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It’s a wrap: Rohingya refugees upcycle hopes and dreams in Bangladesh

To mark World Environment Day, a look at one way the World Food Programme is supporting people to work wonders with waste
, By Nalifa Mehelin
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Women sort washed nutritional supplement packs at WFP's upcycling centre in Cox's Bazar. Photo: WFP/Nihab Rahman

The bustling lanes of Kutupalong, the world’s biggest refugee camp in Cox’s Bazar, Bangladesh, are always full of chatter as they wind through busy makeshift bazaars. 

The camp is home to more than 860,000 Rohingya refugees from neighbouring Myanmar, all of whom receive support from the World Food Programme (WFP) .

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Self-Reliance programme participants both design and make useful products. Photo: WFP/Nihab Rahman

Seasonal fruits and vegetables, betel leaf, clothes, locks and keys - whatever people need, the bazaar’s got it. Disappointment only creeps in with the piles of general waste.

The Rohingya camps generate 119.8 tons of waste per day. Much like everywhere else, the waste problem in the camps demands a sustainable solution.

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Women sewing the washed and pressed packaging. Photo: WFP/Nihab Rahman

One way WFP is setting out to offset packaging waste is upcycling. Food from WFP’s e-voucher outlets, where Rohingya families choose their groceries every month, is packaging-free, but wraps have to be used for fortified food and special nutritional products. 

Through a new upcycling centre, this packaging waste is transformed back into useful products. Rohingya refugees have been able to brainstorm, design, and create user-friendly products from waste.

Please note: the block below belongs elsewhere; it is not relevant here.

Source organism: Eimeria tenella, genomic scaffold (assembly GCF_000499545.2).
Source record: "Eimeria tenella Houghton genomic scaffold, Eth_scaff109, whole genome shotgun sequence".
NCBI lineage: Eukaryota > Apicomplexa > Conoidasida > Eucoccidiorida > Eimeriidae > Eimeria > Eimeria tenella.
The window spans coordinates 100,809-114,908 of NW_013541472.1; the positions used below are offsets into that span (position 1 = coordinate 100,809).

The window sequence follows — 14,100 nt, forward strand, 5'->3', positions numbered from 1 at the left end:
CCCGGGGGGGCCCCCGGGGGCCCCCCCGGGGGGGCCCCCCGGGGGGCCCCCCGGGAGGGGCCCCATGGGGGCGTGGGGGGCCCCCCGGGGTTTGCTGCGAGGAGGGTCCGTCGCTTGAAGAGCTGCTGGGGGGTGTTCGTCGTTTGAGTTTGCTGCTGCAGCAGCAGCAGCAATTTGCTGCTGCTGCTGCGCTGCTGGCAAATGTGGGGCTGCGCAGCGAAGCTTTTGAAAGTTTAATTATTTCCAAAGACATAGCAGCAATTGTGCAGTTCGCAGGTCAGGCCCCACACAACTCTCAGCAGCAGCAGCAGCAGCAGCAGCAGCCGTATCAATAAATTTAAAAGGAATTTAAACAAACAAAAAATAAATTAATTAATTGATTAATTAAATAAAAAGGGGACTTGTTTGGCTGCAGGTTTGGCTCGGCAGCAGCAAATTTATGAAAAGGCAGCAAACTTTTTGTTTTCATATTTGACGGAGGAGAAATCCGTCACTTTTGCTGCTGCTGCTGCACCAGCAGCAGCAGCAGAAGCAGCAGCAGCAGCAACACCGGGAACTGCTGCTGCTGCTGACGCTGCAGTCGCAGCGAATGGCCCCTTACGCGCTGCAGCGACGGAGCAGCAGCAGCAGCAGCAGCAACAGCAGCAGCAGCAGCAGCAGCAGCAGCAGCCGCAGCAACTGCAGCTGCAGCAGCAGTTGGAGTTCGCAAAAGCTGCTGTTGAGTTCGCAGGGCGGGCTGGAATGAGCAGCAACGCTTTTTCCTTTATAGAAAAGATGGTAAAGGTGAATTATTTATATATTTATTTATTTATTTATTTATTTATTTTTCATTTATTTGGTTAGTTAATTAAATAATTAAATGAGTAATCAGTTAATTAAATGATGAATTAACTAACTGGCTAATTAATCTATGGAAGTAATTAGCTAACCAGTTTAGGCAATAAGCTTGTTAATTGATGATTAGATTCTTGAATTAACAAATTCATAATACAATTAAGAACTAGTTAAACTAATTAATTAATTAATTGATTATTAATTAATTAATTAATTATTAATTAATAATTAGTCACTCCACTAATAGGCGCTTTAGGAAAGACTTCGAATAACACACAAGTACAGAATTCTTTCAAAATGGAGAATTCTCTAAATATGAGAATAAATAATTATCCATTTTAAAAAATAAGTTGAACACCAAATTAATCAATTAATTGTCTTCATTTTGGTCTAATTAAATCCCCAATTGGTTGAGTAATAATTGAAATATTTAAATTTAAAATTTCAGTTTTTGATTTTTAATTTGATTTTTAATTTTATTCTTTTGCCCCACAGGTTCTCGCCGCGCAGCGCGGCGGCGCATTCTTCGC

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More packs are washed and dried. Photo: WFP/Nihab Rahman

“My life is much better now — I can send my children to school,” says Sayeda, a Rohingya woman who makes different types of bags and masks using upcycled material and her skills as a tailor.

“Now that I have started to earn, I am treated well by other people in my community. The centre has upcycled over half a million food packets into 2,500 different products since it started operating last September.”

From wallets and different kinds of bags — totes, pouches, zippers —  to bins, baskets, bracelets, floor mats, and pen holders, it is experimenting widely with its product types and designs. 

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In April nearly 13,000 aluminium metallized film packets were collected for upcycling. Photo: WFP/Nihab Rahman

Made of aluminium metallized film, the empty packets are collected from  families and WFP’s nutrition centres every week. The volume of the collection varies. In April, a total of 12,773 single-use sachets were collected. 

From the beginning until the end, the process maintains a clear division of labour. Walking inside the centre, one can immediately spot the different groups working together on different tasks. 

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There are 45 women and 41 men taking part in the project. Photo: WFP/Nihab Rahman

Packaging is sorted, washed, dried, compressed and processed by different groups. Each group consists of six to seven volunteers from the Rohingya community. Currently, there are 86 volunteers working in the centre; 41 men and 45 are women.